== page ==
Dylan: This is the main goal of what we’re working on with McGraw Hill Plus — and we hope that the technology will make it so that you don’t have to have a data scientist in every school (although if you did, it would be fantastic). We want to bring together data from various programs into one place that tells you not only where a student is, but what a student needs next. We have a design goal of always providing actionability: We want to ease the teacher’s workflow and coordinate the classroom rather than only allowing for tasks that require another forty-hour workweek, like Agam’s work with collecting and synthesizing files.

Vic: One thing that often gets missed is the mental model. What’s the mental model that a teacher or a school has in terms of how they want to understand a student and how they want to support them? If that’s just literacy scores, that’s a really narrow mental model. This is where the whole learner model opens up that space — and it also goes for designing products. Many products are “adaptive,” but they’re very linear. As we work with products, we had one math product come to us and say: We’re a math product, why are you asking us to think about social and emotional learning? Of course, learning math is a social and emotional process, and we should think about it in an integrated fashion.

What can educators and educational leaders do to move closer to this vision?

Vic: First is the mental model of the whole learner and finding ways to step into this. How do we respect the complexity of learning, but represent it with actionability? Continue to respect and safely understand your learners in your effort to find ways to support them.

Agam: Digital platforms that personalize learning will never take the teacher’s role and relying on them too closely is never ideal. Additionally, let the teacher sit in the student’s role when trying out new technology. They’ll realize and appreciate the effort students put into learning, and they won’t resist personalized learning.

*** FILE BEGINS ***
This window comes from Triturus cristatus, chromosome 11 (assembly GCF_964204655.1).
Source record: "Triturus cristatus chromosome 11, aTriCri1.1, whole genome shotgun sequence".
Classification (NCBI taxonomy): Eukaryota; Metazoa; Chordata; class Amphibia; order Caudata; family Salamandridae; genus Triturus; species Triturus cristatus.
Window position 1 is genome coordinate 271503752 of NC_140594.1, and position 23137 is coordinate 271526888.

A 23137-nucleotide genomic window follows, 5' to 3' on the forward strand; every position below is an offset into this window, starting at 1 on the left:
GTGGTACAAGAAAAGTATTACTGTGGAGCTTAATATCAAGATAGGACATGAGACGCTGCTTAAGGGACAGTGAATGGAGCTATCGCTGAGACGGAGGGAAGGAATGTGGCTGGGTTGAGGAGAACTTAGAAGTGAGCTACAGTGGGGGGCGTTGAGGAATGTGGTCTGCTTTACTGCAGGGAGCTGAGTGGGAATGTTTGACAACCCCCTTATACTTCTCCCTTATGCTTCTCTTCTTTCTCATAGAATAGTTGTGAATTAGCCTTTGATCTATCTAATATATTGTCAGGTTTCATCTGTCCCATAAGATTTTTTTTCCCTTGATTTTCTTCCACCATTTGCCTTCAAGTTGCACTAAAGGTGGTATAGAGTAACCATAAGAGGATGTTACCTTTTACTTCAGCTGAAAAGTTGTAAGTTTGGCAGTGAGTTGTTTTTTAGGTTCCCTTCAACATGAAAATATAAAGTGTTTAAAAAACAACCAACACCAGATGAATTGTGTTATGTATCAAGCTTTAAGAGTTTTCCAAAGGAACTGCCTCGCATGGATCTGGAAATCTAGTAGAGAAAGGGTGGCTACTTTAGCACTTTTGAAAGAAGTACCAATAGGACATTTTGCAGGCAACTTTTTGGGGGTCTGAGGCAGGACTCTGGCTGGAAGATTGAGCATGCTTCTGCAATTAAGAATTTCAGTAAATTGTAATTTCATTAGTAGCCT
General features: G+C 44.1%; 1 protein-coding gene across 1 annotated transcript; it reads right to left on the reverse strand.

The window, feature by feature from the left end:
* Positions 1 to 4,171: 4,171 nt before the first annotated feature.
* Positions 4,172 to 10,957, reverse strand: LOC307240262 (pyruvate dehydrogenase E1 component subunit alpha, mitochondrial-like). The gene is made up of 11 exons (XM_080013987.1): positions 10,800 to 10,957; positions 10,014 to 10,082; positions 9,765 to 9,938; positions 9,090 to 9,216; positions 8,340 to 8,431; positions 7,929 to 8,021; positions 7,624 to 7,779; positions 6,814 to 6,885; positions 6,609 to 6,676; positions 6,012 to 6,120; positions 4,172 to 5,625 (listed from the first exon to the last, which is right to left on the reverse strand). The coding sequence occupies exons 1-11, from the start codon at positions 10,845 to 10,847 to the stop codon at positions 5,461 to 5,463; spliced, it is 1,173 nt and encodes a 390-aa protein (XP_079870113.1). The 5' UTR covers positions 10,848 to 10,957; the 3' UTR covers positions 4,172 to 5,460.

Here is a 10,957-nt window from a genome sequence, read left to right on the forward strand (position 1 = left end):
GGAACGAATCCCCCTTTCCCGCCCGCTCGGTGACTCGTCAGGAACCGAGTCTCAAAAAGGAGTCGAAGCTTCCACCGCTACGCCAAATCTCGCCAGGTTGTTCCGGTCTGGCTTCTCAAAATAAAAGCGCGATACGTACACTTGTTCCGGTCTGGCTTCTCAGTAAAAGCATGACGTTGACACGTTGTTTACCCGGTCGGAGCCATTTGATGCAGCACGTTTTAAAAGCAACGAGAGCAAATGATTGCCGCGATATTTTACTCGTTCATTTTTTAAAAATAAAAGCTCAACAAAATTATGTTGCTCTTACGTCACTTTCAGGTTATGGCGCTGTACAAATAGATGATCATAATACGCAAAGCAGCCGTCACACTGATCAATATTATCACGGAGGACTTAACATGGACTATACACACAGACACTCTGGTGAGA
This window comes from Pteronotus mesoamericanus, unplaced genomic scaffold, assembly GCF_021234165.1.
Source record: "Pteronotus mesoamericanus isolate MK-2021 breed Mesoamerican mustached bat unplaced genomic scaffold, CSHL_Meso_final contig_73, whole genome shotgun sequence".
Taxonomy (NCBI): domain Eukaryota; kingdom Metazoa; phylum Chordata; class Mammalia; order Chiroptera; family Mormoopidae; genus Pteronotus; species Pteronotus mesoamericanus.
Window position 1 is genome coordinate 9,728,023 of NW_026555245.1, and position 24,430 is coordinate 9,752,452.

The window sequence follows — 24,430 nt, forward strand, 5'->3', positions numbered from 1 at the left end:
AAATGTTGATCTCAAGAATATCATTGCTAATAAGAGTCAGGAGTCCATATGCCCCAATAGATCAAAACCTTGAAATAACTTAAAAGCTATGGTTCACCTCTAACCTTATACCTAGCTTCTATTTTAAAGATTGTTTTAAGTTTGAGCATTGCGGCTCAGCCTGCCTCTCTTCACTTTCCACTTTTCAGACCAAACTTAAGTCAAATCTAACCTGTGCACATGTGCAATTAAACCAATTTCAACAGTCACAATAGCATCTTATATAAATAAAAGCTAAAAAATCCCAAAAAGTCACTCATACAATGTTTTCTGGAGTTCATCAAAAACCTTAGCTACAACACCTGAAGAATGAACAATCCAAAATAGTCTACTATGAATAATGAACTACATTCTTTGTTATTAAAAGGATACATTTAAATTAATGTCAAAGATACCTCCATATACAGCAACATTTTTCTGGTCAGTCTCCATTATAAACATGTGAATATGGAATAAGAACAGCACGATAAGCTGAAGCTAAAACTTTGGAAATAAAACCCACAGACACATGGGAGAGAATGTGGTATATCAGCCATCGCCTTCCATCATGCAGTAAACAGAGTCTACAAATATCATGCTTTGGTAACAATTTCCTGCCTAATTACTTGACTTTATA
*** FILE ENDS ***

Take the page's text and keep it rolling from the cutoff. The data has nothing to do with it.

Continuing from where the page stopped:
Dylan: Whenever school leaders are talking to service and curriculum providers, they should demand and expect those vendors to be able to tell them how their offerings will empower teachers rather than marginalize them, ease their day-to-day workflow, and coordinate the classroom.

Julie: Be intentional in your decisions — don’t go for the new shiny app! On the flip side of Agam’s advice, have the students sit in the role of the teacher. Have students try out the technology you’re thinking of adopting to see what meets their needs. Finally, center equity. Think about the assets that your students and instructors have and do your best to support them.

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Resources, ideas, and stories for PreK-12 educators. We focus on educational equity, social and emotional learning, and evidence-based teaching strategies. Be sure to check out The Art of Teaching Project, our guest blogging platform for all educators.